“What if we turn their weaknesses into their glory!”
‘Anshu, a young girl from Bihar, is a part of i-Saksham. She started distributing worksheets for her students from her Kirana (Provision) store when their parents visited for groceries during the pandemic. She came up with this idea to ensure that the kids in her village learn even during the lockdown.’ Divya, a member of i-Saksham, told team ulaunch.
Primary education: a harsh reality and hope
The Indian Government has enacted various legislations and policies to ensure quality primary education. While the schools in urban areas had better learning outcomes due to better infrastructure, human resources and monitoring, the schools of rural India have significant ground to cover.
Recently, the central government came out with the National Education Policy in 2019 seeking foundational literacy and numeracy for all by 2025. To have more aware and educated citizens, we need to have our base strengthened from the primary education stage. But it’s difficult to achieve due to pushing of children in child labour early on, especially in rural areas and ineffective implementation of policies & programs by the administration. A capable and empowered community is the last hope to bring about sustainable change in the education space.
i-Saksham is working towards improving the educational outcomes in villages in a holistic and innovative manner by building capabilities of communities to strengthen the education delivery at grassroots. Founded in 2015 by 3 Prime Minister’s Rural Development fellows (PMRDF)—Ravi, Aditya and Shravan working in different fields in Munger and Jamui districts of Bihar; it strives to provide solutions within the community. It empowers the youth of a community who in turn teach the kids in their locality, thus ensuring better understanding and engagement. The idea emerged in 2012 when the fellows noticed that children in such areas were not able to read or do simple maths. This was due to:
- Low skilled and unmotivated teachers in government schools
- Insufficient infrastructure
- Low participation of parents in education
- Lack of interest of students due to rote learning methods
Eduleader, the agent of change
i-Saksham chooses youth as ‘Eduleaders’ to empower and sensitize their community towards education.
They act as agents of change by becoming Saksham (capable) and making their communities Saksham through learning. The organisation trains these young people turning them into skilled mentors. It started with a short training program with classes for pedagogy, functional English and digital literacy affiliated with National Skill Development Corporation (NSDC). But they realised it was not enough to train them well. So, i-Saksham fellowship, a two-year-long program was launched in 2017. The first year is dedicated to building their basics and pedagogical knowledge, while in the second year they’re mentored for setting and realising their leadership goals.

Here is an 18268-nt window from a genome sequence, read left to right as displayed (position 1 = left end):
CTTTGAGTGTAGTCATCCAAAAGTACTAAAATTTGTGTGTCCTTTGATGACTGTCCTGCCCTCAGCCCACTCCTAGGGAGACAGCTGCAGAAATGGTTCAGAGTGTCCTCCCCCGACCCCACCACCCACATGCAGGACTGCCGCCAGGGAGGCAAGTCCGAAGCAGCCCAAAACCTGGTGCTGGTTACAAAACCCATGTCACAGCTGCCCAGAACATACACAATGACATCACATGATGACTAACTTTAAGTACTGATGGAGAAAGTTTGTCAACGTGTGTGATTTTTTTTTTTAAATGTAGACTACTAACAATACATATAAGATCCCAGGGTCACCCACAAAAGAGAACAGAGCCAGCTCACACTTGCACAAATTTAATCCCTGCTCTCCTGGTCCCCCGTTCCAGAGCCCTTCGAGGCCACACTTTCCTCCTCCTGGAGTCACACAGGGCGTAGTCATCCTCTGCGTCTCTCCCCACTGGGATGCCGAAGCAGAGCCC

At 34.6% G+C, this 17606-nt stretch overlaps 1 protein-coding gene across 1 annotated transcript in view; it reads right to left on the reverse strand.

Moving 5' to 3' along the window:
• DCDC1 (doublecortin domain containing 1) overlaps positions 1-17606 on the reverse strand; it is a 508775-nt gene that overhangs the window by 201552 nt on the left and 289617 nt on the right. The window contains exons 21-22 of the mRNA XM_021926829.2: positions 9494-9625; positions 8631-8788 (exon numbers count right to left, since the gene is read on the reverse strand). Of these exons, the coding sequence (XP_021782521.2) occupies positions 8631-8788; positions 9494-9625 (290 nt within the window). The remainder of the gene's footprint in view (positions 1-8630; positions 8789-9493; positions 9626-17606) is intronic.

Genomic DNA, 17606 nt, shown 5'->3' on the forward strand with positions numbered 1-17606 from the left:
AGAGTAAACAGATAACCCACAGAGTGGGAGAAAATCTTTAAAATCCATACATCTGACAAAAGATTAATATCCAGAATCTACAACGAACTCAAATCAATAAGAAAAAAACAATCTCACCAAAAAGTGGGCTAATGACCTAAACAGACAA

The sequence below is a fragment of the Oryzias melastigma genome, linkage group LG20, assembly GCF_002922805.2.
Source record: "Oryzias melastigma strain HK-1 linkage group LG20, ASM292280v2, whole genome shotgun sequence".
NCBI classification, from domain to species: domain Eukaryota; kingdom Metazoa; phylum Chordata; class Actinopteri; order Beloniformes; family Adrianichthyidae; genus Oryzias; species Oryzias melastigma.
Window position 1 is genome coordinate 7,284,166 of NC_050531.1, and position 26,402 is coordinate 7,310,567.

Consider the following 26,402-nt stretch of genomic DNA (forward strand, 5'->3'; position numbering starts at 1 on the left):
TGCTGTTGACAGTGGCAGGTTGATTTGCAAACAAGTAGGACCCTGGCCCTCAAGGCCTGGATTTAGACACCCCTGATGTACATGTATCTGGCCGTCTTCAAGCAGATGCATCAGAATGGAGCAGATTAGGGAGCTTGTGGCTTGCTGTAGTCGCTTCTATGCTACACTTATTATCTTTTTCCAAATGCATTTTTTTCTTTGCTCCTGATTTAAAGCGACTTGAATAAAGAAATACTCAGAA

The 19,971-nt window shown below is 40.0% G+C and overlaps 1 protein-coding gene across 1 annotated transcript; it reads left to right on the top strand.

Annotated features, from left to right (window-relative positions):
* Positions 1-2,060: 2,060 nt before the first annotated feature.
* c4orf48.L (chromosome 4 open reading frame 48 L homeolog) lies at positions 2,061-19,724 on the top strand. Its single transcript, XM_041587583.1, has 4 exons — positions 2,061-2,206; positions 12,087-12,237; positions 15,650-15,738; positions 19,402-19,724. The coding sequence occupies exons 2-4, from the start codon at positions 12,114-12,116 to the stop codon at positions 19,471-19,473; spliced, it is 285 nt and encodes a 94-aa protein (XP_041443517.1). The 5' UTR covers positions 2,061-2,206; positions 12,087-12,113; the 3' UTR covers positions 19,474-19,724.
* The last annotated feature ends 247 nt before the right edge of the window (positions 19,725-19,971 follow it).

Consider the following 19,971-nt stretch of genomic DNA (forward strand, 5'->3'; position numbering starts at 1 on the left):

The Eduleaders set up community centres to teach in their respective villages, or work as fellows in government schools. They act as a bridge between the community and the schools. They’d further conduct parent-teacher meets and functions like Bal Utsav in collaboration with Panchayat, where education awareness and engagement would take place.
Uniqueness of indigenity
i-Saksham model is unique in terms of building local youths as Eduleaders, and that makes it very different from the other fellowship models. In the case of other fellowship programmes, the fellows are from the different socio-economic and cultural background. To build the ecosystem for the long term, it is critical that change agents are part of the community. And when these Eduleaders succeed in their personal lives, it changes the mindset of the community. When Nikita, an Eduleader, got into Tata Institute of Social Sciences for Masters in Women Studies, she influenced and inspired other girls of her village.
i-Saksham has seen 25% and 60% improvement in attendance and learning outcomes respectively, in Munger and Jamui. It is now partnering with organisations such as Bihar Rural livelihood Promotion Society, Bihar Collective, Mahila Samakhya (by MHRD) and other self-help groups. It has also expanded to Gaya and Muzaffarpur districts of Bihar, working with the community institutions. i-Saksham aims to give the power of knowledge, so the community can take ownership itself.
Learning in Pandemic and lockdown
With the Coronavirus crisis, life has changed significantly. Affecting everything from health to employment; education also got hit quite hard. The schools and colleges are shut. Moreover, children in rural areas are losing touch with education due to lack of resources. (You can’t teach them on video calls, yet!)
But i-Saksham didn’t want that to happen so easily. They started teaching kids on normal phone calls thus ensuring that children without internet connections are not left behind. Eduleaders are teaching in groups of 10-12 students per call, and sharing learning activities with families/caregivers to support children. Activities like storytelling and other methods for verbal teaching are undertaken. And reportedly, children enjoy the learning!
The organisation leverages technology and provides each Eduleader with a smartphone to teach and self-learn.
Small steps to empowerment
‘When one learns, one opens the mind to the ideas, possibilities and understanding.’
i-Saksham empowers the youth, who in turn sensitize the adults and parents about the education. In this way, the parents’ involvement and awareness increase manifold. The team is attempting to create a symbiotic relationship where the community finds the solution within itself. This ingrains self-confidence, trust and sufficiency within the community. i-Saksham envisions to build a better future through education and learning across the country. And that’s what our country needs!
Article by Prachi Chauhan, Team ulaunch.